Pet Health Hospital

Blindness In Dogs And Cats

Blindness can occur in pets either gradually or suddenly. When blindness occurs gradually, the pet is usually able to adapt to their surroundings due to their heightened senses of hearing and smell. A pet can very easily memorize the interior of a house or the layout of a backyard. Owners may not even know their pet is blind until the pet’s surroundings change, such as when furniture is moved or the pet is taken to a completely new location. Once in an unfamiliar setting, the pet may be very hesitant or bump into furniture or objects, making it obvious to the owner that the pet cannot see.

Acute loss of vision can cause anxiety in a pet. A pet may begin to bump into walls or doors and be confused by the sudden change. Gradually, over a period of 1-3 months, a pet should be able to adapt to his or her new environment and use other situations and familiarity of the environment to have a quality life. It important to remember that positive encouragement and plenty of reassurance is needed to help your pet adjust to his or her new environment.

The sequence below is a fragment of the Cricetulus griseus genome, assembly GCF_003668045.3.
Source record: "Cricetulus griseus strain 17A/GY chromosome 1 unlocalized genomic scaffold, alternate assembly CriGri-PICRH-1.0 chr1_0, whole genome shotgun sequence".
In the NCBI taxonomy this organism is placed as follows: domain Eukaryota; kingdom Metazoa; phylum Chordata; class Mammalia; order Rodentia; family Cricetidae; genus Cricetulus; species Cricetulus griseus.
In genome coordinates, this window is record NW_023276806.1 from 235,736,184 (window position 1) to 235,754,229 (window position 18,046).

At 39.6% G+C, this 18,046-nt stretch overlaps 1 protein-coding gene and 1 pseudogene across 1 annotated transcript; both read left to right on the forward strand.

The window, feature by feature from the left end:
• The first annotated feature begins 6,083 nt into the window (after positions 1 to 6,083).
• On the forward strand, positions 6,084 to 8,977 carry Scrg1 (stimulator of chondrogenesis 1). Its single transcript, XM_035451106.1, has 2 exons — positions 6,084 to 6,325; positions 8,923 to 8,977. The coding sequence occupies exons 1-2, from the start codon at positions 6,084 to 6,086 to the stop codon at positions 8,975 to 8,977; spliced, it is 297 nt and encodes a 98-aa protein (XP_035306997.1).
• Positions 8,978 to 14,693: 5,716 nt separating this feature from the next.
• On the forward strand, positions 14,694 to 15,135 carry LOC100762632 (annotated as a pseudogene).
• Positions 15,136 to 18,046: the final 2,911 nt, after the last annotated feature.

Following are simple tips that may help your pet compensate after becoming blind:

Keep the routine walking paths that your pet uses free of toys, chairs, or other obstacles.
Gate dangerous areas, such as stairs, open doors, or swimming pools, to prevent an accident.
Teach your pet commands such as “easy” so that when approaching crowded or unfamiliar areas, he or she is cautious and slow.
Tap an obstacle that is nearby so that your pet recognizes the object. Remember to offer positive reinforcement and praise once your pet has navigated the obstacle.
Keep the furniture in place and do not rearrange it periodically to make it easier on your blind pet. This includes your pet’s bed, food, and water dishes. If a new piece of furniture is added, be sure to tap the furniture to alert your pet to the new obstacle. Don’t forget – plenty of reinforcement and praise once your pet navigates the new item.
Keep your pet on a leash when entering a new environment to help them navigate the area. Once your pet is comfortable, you can take him or her off the leash to explore the area. Once again – plenty of reinforcement and praise!
Blind pets can still go for walks. Switch from a collar to a harness so that your pet feels more comfortable, and be as consistent as possible on your walks. A pet will more quickly adapt to his or her surroundings if the path is the same each time.